Tree Hugging

Monday, January 06, 2020

My mini-espresso machine arrived last week. After plenty of testing (at Costco while handing out samples, and also here at home) it’s proved worthy. Included in its packaging were sample espressos, all taste fine. Now, as hoped, sipping on an early-morning just-right espresso is stimulating my brain; but not as anticipated with better ideas springing up. Instead, I’m a bit more OCD–unstoppably messing with raw photos.

It’s partly from the coffee, and also, my growing desire to employ every sense to assess a photo’s possibilities. It’s impossible to reach out and physically touch a computerized image, yet it can be manipulated. It’s impossible to sniff and smell a computerized image, but a raw capture or good adjustment may trigger a viewer’s sense of smell, and similarly, create a sense of taste.

Of course, a good photo arouses many feelings. So, all aspects of photography employs all our senses, from the physical experience of pointing a lens, to the physical and imagined experiences while editing, and ultimately to our viewing satisfaction.

Now, it’s easy to explain how greatly I’ve been captured by this juniper. It’s tall, symmetrically-shaped, and also a quadruple, with four trunks.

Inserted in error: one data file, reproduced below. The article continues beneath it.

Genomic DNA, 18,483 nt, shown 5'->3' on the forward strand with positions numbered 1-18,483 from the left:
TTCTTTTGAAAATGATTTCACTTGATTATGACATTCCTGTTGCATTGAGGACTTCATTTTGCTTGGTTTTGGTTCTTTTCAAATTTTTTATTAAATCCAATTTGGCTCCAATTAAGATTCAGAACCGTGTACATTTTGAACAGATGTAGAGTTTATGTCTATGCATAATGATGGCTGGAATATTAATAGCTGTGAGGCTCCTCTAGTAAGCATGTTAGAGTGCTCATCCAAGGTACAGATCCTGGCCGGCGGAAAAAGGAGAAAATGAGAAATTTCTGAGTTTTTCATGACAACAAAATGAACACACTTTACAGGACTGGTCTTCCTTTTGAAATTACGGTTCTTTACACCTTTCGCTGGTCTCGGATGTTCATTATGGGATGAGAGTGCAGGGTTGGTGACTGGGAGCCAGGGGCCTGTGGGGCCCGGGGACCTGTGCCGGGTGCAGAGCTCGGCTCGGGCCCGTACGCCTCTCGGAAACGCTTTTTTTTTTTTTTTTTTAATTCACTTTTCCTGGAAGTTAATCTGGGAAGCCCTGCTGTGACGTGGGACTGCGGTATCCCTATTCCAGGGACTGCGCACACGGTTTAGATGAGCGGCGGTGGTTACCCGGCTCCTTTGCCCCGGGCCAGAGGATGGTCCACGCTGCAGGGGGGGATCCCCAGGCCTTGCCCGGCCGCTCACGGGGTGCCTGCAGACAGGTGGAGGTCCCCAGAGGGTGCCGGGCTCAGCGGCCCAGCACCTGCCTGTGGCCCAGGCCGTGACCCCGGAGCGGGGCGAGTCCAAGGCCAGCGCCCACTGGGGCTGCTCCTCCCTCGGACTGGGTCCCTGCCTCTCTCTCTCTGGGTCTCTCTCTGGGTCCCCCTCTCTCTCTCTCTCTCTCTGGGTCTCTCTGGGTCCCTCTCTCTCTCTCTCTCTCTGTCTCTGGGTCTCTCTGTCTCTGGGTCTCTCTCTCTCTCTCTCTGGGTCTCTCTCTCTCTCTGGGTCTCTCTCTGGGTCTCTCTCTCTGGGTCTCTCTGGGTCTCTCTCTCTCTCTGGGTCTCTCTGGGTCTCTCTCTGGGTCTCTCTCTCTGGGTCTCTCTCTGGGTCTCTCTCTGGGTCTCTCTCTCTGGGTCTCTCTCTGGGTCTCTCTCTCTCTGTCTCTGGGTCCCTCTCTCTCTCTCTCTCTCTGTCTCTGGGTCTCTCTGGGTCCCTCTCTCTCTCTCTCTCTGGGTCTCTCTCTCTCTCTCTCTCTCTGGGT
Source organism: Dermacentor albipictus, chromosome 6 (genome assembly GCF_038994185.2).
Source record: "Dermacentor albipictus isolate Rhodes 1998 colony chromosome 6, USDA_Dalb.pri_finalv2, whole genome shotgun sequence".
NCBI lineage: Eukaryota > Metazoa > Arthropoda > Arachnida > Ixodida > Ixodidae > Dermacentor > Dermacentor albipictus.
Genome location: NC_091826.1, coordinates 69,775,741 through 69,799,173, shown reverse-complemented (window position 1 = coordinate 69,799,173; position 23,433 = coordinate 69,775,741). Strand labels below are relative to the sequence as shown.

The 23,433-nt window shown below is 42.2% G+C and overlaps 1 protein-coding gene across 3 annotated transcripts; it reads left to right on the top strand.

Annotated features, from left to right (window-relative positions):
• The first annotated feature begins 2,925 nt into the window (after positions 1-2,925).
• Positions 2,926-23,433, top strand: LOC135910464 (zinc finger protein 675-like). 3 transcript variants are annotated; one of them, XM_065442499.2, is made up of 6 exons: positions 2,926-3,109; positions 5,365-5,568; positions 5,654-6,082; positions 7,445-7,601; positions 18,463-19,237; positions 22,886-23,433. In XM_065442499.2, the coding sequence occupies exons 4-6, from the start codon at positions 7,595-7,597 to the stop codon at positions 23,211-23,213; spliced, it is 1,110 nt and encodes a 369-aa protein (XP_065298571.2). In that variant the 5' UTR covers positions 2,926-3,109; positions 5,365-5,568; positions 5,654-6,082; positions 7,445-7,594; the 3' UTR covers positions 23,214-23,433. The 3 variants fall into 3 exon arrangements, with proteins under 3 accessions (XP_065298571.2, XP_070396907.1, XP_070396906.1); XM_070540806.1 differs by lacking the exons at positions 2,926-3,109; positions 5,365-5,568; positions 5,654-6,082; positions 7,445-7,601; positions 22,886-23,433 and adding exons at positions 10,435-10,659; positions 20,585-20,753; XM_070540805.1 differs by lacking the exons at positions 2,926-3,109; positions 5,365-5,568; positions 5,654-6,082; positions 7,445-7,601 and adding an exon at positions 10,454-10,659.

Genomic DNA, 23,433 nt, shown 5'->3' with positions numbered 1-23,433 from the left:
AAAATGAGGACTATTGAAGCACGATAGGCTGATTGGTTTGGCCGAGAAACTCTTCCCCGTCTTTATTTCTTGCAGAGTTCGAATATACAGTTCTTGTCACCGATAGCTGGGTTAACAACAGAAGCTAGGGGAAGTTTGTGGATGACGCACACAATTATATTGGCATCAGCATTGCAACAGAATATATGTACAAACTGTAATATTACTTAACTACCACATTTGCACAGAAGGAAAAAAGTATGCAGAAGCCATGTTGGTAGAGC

Initially, the tree’s size and symmetry beckoned me toward it. Its appeal increased as I got closer and began to recognize the sources of its strength and stateliness.

I moved in much closer wanting to get into its details of rough bark and complex contours.

Upward, a canopy of branches stimulated my senses of shelter and filtered light in ways comforting and satisfying.

I could have stayed right beside that tree, even had a yen to set up camp beneath its protection.

But my nearby home calls also and drew me away from the tree. It’s satisfying enough to know this tree. My point is in knowing that something will remain in place, that may offer passers-by the senses of beauty, protection, and peace. For me, this tree always will be comforting.

Dear Readers: Easiest to blame all this on the new coffee. Diana

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